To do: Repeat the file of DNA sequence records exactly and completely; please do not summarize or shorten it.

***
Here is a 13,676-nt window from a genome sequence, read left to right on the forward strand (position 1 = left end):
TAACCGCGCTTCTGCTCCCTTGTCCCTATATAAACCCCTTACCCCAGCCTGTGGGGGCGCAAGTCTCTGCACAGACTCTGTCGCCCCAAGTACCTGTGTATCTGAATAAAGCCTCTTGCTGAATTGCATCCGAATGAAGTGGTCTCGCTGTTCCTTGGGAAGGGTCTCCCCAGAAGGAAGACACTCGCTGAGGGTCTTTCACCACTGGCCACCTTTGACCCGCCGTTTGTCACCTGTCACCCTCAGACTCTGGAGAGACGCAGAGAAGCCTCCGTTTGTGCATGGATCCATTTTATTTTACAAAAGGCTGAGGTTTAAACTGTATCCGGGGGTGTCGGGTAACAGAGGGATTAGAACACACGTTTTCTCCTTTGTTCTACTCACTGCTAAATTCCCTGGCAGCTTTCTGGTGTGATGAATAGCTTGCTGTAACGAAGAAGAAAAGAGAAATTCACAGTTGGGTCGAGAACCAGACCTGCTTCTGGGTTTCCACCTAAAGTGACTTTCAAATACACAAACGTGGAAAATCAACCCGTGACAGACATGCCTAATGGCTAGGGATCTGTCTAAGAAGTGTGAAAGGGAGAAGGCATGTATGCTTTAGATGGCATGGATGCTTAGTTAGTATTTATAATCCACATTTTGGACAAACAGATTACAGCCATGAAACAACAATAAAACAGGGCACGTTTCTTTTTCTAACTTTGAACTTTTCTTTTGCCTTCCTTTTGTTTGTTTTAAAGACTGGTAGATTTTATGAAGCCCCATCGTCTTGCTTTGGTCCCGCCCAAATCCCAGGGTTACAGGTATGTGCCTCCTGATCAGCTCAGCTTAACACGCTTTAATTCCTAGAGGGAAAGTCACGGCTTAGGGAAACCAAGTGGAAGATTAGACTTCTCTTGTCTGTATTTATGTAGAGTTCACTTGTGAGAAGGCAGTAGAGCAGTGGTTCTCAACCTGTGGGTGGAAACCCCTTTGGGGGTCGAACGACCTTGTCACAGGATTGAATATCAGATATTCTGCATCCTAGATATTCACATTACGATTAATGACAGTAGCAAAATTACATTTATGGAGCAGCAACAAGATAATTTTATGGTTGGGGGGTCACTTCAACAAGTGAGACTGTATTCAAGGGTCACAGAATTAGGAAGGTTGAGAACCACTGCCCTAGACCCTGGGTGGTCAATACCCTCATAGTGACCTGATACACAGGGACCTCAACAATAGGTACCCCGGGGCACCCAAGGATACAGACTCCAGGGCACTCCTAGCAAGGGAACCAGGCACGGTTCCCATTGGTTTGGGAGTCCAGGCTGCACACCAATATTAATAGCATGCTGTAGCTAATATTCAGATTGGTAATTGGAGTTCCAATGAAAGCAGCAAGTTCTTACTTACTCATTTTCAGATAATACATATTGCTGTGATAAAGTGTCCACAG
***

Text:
Here is a 13,676-nt window from a genome sequence, read left to right on the forward strand (position 1 = left end):
TAACCGCGCTTCTGCTCCCTTGTCCCTATATAAACCCCTTACCCCAGCCTGTGGGGGCGCAAGTCTCTGCACAGACTCTGTCGCCCCAAGTACCTGTGTATCTGAATAAAGCCTCTTGCTGAATTGCATCCGAATGAAGTGGTCTCGCTGTTCCTTGGGAAGGGTCTCCCCAGAAGGAAGACACTCGCTGAGGGTCTTTCACCACTGGCCACCTTTGACCCGCCGTTTGTCACCTGTCACCCTCAGACTCTGGAGAGACGCAGAGAAGCCTCCGTTTGTGCATGGATCCATTTTATTTTACAAAAGGCTGAGGTTTAAACTGTATCCGGGGGTGTCGGGTAACAGAGGGATTAGAACACACGTTTTCTCCTTTGTTCTACTCACTGCTAAATTCCCTGGCAGCTTTCTGGTGTGATGAATAGCTTGCTGTAACGAAGAAGAAAAGAGAAATTCACAGTTGGGTCGAGAACCAGACCTGCTTCTGGGTTTCCACCTAAAGTGACTTTCAAATACACAAACGTGGAAAATCAACCCGTGACAGACATGCCTAATGGCTAGGGATCTGTCTAAGAAGTGTGAAAGGGAGAAGGCATGTATGCTTTAGATGGCATGGATGCTTAGTTAGTATTTATAATCCACATTTTGGACAAACAGATTACAGCCATGAAACAACAATAAAACAGGGCACGTTTCTTTTTCTAACTTTGAACTTTTCTTTTGCCTTCCTTTTGTTTGTTTTAAAGACTGGTAGATTTTATGAAGCCCCATCGTCTTGCTTTGGTCCCGCCCAAATCCCAGGGTTACAGGTATGTGCCTCCTGATCAGCTCAGCTTAACACGCTTTAATTCCTAGAGGGAAAGTCACGGCTTAGGGAAACCAAGTGGAAGATTAGACTTCTCTTGTCTGTATTTATGTAGAGTTCACTTGTGAGAAGGCAGTAGAGCAGTGGTTCTCAACCTGTGGGTGGAAACCCCTTTGGGGGTCGAACGACCTTGTCACAGGATTGAATATCAGATATTCTGCATCCTAGATATTCACATTACGATTAATGACAGTAGCAAAATTACATTTATGGAGCAGCAACAAGATAATTTTATGGTTGGGGGGTCACTTCAACAAGTGAGACTGTATTCAAGGGTCACAGAATTAGGAAGGTTGAGAACCACTGCCCTAGACCCTGGGTGGTCAATACCCTCATAGTGACCTGATACACAGGGACCTCAACAATAGGTACCCCGGGGCACCCAAGGATACAGACTCCAGGGCACTCCTAGCAAGGGAACCAGGCACGGTTCCCATTGGTTTGGGAGTCCAGGCTGCACACCAATATTAATAGCATGCTGTAGCTAATATTCAGATTGGTAATTGGAGTTCCAATGAAAGCAGCAAGTTCTTACTTACTCATTTTCAGATAATACATATTGCTGTGATAAAGTGTCCACAG